Stroke Association Priority Programme Award (The SUPERB Trial)
Description of research
This project aims to find out if peer support can avert some of the adverse psychological consequences of aphasia: the language and communication disorder that affects about 15% of stroke survivors.
Stroke survivors with long-term aphasia will be trained as peer befrienders. They'll be paired with individuals with aphasia who have had a more recent stroke, so they can offer conversation and help with problem-solving and social activities. The peer befrienders will start visiting participants with aphasia soon after they're discharged from hospital, and will visit them between six to eight times.
The study will use a randomised controlled design, and sixty participants with aphasia will be recruited. All will receive the usual care offered by their Trust, but half (selected randomly) will also receive peer support.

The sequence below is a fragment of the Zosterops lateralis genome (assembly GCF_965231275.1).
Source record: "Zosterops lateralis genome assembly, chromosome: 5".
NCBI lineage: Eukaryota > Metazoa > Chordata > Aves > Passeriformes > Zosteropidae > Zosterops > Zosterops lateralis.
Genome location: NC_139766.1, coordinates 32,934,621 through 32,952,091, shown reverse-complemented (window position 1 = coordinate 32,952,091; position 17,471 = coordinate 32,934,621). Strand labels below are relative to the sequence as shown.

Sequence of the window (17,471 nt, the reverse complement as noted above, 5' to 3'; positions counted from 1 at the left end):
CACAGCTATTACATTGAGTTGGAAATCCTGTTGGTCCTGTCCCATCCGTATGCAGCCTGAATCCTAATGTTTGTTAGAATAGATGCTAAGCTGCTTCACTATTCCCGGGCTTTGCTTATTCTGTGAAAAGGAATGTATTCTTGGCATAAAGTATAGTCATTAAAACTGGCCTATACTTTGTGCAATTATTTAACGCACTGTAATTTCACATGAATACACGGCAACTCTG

The aim of the study is to find out if those who receive peer support adjust better to life with stroke and aphasia than those who don't.
Participants will complete questionnaires on mood, confidence and social activity, several times during the study. Significant others, such as spouses, will also complete questionnaires. This will show whether those who are close to stroke survivors also feel the benefits of peer support.
Participants and significant others will be interviewed to gain insight into their experiences, and the personal significance of any changes. Costs of usual care and peer support (economic evaluation) will also be calculated to identify the added value of peer support.
Possible benefits to those who provide peer support will also be explored (the peer befrienders) by interviewing them and testing their mood and feelings of self-esteem.
If the project suggests peer befriending will improve psychological and social outcomes for the participants and their significant others, this could warrant further research and lead to incorporation into routine care.